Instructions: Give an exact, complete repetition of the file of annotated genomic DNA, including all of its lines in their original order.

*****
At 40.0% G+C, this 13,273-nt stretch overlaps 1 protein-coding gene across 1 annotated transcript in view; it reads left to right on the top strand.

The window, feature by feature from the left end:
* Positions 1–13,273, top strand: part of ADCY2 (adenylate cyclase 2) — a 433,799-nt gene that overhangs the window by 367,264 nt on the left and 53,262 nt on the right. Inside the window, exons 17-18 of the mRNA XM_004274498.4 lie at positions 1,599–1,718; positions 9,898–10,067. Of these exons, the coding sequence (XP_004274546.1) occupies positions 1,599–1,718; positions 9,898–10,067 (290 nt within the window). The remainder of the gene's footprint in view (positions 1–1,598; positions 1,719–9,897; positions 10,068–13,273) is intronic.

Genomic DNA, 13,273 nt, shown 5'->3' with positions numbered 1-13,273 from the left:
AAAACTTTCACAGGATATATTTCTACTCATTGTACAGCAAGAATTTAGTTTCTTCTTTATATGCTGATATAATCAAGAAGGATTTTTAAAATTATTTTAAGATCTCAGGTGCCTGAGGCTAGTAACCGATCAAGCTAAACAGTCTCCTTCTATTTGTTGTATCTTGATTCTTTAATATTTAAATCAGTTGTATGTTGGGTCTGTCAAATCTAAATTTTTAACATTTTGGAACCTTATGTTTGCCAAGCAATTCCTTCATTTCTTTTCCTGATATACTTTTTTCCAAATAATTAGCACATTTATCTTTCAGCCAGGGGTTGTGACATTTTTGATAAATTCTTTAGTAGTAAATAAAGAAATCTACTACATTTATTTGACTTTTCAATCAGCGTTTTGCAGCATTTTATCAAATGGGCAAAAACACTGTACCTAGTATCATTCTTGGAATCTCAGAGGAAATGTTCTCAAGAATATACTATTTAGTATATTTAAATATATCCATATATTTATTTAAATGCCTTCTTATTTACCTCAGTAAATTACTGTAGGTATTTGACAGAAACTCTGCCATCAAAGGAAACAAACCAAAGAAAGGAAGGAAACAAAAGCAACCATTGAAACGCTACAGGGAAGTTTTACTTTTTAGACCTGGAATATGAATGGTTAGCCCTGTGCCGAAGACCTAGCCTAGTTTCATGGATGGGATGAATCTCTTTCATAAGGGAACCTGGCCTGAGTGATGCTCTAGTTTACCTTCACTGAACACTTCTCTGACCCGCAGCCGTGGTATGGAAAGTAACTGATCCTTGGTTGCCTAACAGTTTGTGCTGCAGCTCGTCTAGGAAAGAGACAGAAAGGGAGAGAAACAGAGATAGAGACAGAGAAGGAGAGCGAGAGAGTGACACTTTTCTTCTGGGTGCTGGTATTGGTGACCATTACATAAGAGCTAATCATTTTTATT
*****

At 40.0% G+C, this 13,273-nt stretch overlaps 1 protein-coding gene across 1 annotated transcript in view; it reads left to right on the top strand.

The window, feature by feature from the left end:
* Positions 1–13,273, top strand: part of ADCY2 (adenylate cyclase 2) — a 433,799-nt gene that overhangs the window by 367,264 nt on the left and 53,262 nt on the right. Inside the window, exons 17-18 of the mRNA XM_004274498.4 lie at positions 1,599–1,718; positions 9,898–10,067. Of these exons, the coding sequence (XP_004274546.1) occupies positions 1,599–1,718; positions 9,898–10,067 (290 nt within the window). The remainder of the gene's footprint in view (positions 1–1,598; positions 1,719–9,897; positions 10,068–13,273) is intronic.

Genomic DNA, 13,273 nt, shown 5'->3' with positions numbered 1-13,273 from the left:
AAAACTTTCACAGGATATATTTCTACTCATTGTACAGCAAGAATTTAGTTTCTTCTTTATATGCTGATATAATCAAGAAGGATTTTTAAAATTATTTTAAGATCTCAGGTGCCTGAGGCTAGTAACCGATCAAGCTAAACAGTCTCCTTCTATTTGTTGTATCTTGATTCTTTAATATTTAAATCAGTTGTATGTTGGGTCTGTCAAATCTAAATTTTTAACATTTTGGAACCTTATGTTTGCCAAGCAATTCCTTCATTTCTTTTCCTGATATACTTTTTTCCAAATAATTAGCACATTTATCTTTCAGCCAGGGGTTGTGACATTTTTGATAAATTCTTTAGTAGTAAATAAAGAAATCTACTACATTTATTTGACTTTTCAATCAGCGTTTTGCAGCATTTTATCAAATGGGCAAAAACACTGTACCTAGTATCATTCTTGGAATCTCAGAGGAAATGTTCTCAAGAATATACTATTTAGTATATTTAAATATATCCATATATTTATTTAAATGCCTTCTTATTTACCTCAGTAAATTACTGTAGGTATTTGACAGAAACTCTGCCATCAAAGGAAACAAACCAAAGAAAGGAAGGAAACAAAAGCAACCATTGAAACGCTACAGGGAAGTTTTACTTTTTAGACCTGGAATATGAATGGTTAGCCCTGTGCCGAAGACCTAGCCTAGTTTCATGGATGGGATGAATCTCTTTCATAAGGGAACCTGGCCTGAGTGATGCTCTAGTTTACCTTCACTGAACACTTCTCTGACCCGCAGCCGTGGTATGGAAAGTAACTGATCCTTGGTTGCCTAACAGTTTGTGCTGCAGCTCGTCTAGGAAAGAGACAGAAAGGGAGAGAAACAGAGATAGAGACAGAGAAGGAGAGCGAGAGAGTGACACTTTTCTTCTGGGTGCTGGTATTGGTGACCATTACATAAGAGCTAATCATTTTTATT